Britain will host a meeting of finance officials from the Group of Seven nations on January 25th to discuss measures to protect the public from future bank failures, including a proposed global insurance levy. A British treasury spokesman says the meeting of senior G-7 civil servants, representatives from the International Monetary Fund and the Financial Stability Board, will feed into an IMF report due out in April. The officials will also discuss the use of contingent capital, the holding of debt instruments by banks that could be converted quickly into equity in times of stress. British Financial Services Minister Paul Myners, who will host the meeting, says he wants to promote a global debate about a U.S.-style insurance levy as part of a wider discussion about protecting taxpayers.

A new analysis of census data suggests growth in the number of working wives over the past 40 years has resulted in a shift in who gets the biggest economic boost from marriage. Historically, marriage was the surest route to financial security for women. But a Pew Research Center report says it’s now men that benefit most. A larger share of today’s men are married to women whose education and income exceed their own, and a larger share of women are married to men with less education and income. Back in 1970, the reverse was true. Median household income rose 60 per cent between 1970 and 2007 for married men, married women and unmarried women, but only 16 per cent for unmarried men. The Pew researchers noted that the economic downturn is reinforcing the gender reversal trends, with men losing jobs more often than women.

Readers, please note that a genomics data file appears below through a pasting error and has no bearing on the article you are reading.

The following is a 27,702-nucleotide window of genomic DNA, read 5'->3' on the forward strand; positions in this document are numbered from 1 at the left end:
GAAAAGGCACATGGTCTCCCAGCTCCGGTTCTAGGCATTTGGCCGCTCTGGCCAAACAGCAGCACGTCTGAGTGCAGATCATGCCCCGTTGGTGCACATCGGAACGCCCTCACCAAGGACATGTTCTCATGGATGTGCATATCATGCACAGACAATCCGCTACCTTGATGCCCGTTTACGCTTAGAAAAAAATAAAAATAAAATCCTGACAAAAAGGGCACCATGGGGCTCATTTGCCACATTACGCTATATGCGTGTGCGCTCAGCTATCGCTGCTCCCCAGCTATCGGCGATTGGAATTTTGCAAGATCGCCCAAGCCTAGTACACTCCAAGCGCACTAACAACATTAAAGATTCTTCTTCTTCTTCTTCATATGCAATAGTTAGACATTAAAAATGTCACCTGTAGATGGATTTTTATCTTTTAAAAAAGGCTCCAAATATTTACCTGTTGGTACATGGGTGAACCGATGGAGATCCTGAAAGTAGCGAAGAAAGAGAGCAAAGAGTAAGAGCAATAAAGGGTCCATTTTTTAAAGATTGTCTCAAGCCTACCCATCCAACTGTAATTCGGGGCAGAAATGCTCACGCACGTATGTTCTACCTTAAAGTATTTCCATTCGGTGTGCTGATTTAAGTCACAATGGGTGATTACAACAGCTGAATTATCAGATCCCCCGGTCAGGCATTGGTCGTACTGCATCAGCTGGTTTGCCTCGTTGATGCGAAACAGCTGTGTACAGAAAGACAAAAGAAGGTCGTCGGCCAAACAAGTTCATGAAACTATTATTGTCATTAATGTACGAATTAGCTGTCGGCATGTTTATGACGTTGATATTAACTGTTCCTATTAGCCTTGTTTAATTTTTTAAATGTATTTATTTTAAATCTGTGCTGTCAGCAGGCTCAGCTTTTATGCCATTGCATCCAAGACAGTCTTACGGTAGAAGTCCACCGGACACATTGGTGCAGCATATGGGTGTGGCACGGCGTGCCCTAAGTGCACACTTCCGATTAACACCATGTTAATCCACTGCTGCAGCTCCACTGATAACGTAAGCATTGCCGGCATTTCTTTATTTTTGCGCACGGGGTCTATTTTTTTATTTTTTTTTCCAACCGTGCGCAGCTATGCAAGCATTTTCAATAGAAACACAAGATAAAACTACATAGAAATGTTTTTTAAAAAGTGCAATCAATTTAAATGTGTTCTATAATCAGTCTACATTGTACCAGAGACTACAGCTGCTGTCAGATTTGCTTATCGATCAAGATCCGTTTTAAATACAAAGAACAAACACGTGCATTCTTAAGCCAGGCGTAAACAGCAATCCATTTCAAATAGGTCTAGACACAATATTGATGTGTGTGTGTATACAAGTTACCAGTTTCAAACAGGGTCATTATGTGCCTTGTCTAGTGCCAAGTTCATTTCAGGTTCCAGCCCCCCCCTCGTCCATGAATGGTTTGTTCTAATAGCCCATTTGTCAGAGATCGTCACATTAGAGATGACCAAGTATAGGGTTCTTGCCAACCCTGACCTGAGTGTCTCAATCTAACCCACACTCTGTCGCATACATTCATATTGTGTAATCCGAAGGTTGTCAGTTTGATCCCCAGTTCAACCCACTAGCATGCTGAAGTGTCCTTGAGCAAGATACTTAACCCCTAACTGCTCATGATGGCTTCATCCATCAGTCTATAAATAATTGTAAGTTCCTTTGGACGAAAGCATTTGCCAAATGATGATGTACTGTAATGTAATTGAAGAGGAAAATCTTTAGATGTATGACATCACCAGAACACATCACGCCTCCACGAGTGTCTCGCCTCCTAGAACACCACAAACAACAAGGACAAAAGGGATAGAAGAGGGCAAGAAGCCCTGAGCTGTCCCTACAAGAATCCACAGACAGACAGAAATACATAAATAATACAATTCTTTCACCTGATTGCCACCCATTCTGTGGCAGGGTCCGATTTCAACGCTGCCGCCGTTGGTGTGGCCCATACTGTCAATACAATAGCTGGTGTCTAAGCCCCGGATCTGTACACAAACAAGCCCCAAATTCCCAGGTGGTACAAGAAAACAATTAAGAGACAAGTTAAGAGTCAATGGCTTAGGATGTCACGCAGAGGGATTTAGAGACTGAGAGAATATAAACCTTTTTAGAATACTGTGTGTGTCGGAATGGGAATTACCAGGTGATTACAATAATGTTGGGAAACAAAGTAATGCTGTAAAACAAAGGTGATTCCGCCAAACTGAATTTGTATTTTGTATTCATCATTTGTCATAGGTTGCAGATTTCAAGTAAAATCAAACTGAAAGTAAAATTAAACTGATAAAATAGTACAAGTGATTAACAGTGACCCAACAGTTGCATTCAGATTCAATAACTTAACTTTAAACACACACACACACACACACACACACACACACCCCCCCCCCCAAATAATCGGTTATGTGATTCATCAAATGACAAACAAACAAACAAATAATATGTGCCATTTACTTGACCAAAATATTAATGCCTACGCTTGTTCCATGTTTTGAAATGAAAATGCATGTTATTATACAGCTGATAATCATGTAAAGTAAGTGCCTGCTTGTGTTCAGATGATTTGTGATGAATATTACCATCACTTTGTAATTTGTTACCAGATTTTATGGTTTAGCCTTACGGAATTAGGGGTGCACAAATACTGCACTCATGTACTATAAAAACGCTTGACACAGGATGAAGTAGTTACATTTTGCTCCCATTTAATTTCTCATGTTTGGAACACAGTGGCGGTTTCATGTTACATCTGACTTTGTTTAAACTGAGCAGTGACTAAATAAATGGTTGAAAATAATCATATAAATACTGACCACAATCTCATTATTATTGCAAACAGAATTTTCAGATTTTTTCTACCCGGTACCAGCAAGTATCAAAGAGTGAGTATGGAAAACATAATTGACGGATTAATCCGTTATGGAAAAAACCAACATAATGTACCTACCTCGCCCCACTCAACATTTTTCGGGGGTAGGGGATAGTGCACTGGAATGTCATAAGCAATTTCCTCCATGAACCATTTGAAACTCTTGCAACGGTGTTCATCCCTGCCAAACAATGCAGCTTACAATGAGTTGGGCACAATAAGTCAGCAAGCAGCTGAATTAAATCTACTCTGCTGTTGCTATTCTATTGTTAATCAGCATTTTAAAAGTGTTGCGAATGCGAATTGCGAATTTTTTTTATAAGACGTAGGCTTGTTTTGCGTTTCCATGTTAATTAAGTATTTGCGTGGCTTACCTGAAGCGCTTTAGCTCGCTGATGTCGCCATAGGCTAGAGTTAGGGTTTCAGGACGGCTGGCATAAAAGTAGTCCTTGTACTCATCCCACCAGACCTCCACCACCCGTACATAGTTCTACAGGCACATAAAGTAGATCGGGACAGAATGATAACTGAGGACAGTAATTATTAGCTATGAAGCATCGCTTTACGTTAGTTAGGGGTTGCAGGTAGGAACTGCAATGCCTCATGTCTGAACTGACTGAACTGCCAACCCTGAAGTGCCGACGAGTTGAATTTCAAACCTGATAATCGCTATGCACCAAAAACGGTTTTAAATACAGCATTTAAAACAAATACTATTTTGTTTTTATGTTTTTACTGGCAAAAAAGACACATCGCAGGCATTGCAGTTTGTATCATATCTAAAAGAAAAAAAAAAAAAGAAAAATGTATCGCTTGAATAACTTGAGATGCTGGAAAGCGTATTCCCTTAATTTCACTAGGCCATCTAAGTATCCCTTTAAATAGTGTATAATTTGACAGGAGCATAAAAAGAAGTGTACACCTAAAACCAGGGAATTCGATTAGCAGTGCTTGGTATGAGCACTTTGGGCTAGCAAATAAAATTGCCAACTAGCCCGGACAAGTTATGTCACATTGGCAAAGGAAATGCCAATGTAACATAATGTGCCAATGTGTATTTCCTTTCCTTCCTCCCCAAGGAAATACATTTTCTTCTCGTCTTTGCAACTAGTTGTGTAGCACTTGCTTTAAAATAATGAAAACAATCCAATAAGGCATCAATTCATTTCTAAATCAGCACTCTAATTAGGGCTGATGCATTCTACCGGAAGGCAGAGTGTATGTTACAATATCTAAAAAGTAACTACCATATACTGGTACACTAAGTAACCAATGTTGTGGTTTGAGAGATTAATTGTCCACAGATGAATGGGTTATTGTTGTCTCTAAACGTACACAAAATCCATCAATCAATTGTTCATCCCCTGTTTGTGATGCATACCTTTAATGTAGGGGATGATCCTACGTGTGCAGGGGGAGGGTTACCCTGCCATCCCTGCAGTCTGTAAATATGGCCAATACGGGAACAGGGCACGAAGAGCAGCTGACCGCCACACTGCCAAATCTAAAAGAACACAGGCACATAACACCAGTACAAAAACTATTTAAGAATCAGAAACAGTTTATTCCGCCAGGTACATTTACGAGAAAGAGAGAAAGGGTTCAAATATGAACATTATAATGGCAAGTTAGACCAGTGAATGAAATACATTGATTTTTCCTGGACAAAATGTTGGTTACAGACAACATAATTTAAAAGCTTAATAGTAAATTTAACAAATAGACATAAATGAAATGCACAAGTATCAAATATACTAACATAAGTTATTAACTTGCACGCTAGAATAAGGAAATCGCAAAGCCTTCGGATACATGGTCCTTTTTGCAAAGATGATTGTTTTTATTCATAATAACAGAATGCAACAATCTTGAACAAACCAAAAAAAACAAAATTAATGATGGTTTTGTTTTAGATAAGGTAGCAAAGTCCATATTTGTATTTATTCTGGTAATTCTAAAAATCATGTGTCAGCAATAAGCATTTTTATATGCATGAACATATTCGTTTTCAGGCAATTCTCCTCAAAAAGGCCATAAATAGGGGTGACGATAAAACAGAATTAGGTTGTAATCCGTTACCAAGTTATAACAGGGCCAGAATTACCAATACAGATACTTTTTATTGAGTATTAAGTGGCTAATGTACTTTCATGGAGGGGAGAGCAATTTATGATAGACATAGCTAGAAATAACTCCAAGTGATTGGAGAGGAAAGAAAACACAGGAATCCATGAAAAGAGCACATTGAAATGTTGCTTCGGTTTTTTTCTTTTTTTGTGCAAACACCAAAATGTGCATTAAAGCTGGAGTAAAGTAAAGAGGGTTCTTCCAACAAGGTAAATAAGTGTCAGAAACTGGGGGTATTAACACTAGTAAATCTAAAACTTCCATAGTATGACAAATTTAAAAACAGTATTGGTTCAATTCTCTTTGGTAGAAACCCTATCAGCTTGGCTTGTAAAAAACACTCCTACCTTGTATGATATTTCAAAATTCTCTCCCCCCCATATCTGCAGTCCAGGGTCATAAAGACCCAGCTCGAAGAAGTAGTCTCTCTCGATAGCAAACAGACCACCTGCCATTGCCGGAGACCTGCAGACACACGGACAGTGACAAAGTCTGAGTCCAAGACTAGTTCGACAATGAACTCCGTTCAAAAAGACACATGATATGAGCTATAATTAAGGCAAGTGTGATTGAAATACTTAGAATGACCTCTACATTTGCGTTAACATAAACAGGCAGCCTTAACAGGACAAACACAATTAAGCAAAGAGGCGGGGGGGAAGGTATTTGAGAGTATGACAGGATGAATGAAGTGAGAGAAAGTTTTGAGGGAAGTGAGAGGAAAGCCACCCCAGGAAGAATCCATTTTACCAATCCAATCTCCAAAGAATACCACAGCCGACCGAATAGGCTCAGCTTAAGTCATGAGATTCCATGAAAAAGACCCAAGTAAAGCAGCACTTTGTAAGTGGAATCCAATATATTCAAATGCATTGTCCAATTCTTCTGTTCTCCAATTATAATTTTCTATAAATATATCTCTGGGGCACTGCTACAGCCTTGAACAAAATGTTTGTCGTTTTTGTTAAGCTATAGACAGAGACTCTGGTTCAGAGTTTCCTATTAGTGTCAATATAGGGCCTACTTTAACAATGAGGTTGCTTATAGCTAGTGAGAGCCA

Foreign demand for long-term U.S. financial assets jumped sharply in November, rising to the highest level in more than two years even though China’s holdings of treasury securities fell. Continued strong demand for U.S. debt is critical to financing America’s soaring budget deficits and keeping domestic interest rates low enough to support a sustained economic recovery. The Treasury Department said foreigners purchased $126.8 billion more in assets than they sold in November, the largest gain since an increase of $128.9 billion in October 2007.